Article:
Monday, February 22, 2016

Contrasting Cover Crop Presentations

Last week, I heard contrasting presentations on cover crops.  Emerson Nafziger made a presentation in Litchfield on Wednesday.  He looked at research from several years of data on cover crops.  In his presentation he looked mainly for yield increases, and he did not find any.  It reminded me of  presentations on No-Til in the late 80's and early 90's.  He seemed to be missing the point.  Cover crops are a long term proposition and short term benefit can be difficult to assess.

Anthony Yannarell presented his research in Champaign on Saturday.  Unlike many researchers who prefer to look at yes or no answers, Yannarelll was looking into the why of cover crops and their weed control effect.  He used red clover in his research and found that leaving the entire plant on the surface was most effective in weed control,  One of the real benefits of cover crops is the weed control I am seeing.  While the weed control may not pay off in yield, hopefully you are getting some savings on herbicides.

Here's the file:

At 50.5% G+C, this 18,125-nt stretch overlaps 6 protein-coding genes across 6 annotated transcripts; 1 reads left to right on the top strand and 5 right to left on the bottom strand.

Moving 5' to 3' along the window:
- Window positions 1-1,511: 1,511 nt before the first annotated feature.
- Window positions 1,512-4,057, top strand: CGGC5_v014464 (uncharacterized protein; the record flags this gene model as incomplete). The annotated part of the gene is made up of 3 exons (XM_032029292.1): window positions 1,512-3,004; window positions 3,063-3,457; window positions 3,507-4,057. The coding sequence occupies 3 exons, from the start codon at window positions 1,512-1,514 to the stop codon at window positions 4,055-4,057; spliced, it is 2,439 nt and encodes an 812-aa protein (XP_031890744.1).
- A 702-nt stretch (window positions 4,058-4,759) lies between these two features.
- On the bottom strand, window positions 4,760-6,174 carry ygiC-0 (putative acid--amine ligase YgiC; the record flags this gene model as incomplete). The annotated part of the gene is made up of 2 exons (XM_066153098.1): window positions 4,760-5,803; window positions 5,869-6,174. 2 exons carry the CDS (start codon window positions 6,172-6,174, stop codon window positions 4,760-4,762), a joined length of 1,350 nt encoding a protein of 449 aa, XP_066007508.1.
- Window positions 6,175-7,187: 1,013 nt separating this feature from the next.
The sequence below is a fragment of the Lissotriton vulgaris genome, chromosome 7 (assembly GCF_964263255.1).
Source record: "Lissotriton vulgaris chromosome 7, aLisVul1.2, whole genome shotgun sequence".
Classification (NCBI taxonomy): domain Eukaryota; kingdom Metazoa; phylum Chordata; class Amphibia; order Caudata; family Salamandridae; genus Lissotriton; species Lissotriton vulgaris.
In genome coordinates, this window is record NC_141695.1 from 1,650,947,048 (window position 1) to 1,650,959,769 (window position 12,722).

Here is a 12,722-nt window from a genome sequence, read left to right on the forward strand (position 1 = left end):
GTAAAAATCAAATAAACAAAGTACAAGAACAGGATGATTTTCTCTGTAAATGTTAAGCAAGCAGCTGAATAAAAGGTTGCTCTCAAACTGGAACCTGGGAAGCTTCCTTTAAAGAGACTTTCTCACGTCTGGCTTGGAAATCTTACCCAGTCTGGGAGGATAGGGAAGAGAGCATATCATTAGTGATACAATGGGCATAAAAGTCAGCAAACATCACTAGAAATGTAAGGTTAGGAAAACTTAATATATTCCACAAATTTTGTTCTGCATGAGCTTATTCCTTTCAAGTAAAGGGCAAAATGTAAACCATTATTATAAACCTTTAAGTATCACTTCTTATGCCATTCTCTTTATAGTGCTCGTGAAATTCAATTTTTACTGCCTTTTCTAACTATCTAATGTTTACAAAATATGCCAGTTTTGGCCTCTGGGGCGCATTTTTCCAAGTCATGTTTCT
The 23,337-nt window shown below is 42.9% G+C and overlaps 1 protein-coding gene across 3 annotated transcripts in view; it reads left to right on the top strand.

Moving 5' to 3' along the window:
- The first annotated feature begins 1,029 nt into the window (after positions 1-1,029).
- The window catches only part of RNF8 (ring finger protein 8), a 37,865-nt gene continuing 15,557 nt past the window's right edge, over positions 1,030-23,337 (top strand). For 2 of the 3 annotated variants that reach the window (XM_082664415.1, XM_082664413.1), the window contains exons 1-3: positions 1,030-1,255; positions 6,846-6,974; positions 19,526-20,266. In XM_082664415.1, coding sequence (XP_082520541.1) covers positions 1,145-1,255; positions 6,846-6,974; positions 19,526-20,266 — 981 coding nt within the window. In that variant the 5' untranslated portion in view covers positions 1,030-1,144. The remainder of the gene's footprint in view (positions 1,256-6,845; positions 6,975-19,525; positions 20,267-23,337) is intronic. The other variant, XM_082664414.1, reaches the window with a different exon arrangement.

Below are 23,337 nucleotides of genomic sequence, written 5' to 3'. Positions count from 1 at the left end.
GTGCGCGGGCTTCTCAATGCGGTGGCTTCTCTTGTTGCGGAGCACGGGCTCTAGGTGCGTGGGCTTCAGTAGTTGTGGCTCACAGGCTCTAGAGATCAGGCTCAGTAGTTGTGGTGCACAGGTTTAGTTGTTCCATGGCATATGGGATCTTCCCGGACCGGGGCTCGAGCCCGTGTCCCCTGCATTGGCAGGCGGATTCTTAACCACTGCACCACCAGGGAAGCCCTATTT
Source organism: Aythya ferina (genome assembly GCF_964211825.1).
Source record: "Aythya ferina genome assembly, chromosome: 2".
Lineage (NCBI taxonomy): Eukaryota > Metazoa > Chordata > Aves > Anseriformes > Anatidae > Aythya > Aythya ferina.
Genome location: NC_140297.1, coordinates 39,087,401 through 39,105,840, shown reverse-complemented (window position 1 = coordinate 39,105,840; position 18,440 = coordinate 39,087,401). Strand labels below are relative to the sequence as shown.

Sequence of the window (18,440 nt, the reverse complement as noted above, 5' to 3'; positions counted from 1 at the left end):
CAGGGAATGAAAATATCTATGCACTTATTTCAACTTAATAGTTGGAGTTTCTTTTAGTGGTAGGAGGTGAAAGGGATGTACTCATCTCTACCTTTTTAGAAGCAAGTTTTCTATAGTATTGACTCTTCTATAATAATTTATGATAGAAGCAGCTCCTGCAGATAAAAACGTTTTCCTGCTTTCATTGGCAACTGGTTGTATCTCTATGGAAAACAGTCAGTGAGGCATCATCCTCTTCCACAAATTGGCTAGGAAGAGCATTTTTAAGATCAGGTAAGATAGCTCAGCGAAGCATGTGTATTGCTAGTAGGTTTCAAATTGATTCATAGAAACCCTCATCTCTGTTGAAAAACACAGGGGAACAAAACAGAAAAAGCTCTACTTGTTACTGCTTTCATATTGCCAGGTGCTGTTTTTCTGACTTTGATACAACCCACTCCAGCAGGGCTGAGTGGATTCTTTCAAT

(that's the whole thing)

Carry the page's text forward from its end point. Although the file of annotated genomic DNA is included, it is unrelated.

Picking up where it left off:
Thursday, February 18, 2016

Soybean Harvest in Brazil

By Eduardo Paim:

i'm trying to understand how soybean production in Mato Grossowill be; with this reason I am slow to send news. The producers of the North are harvesting soybeans and averages are varying a lot, some farm harvesting soybean30 bags per ha farm and another has harvested 60 bags per hectare. The harvest in the South and the rest of Mato Grosso started and is starting very well. Here in the South we are averaging so far of 64 bags per hectare. The weather is very hot and little rain. We need rain for plants that are still developing, but overall, I would say today that we still need to wait to see the end of the harvest is going to have a great reduction or not.

Wednesday, February 17, 2016

Soil Compaction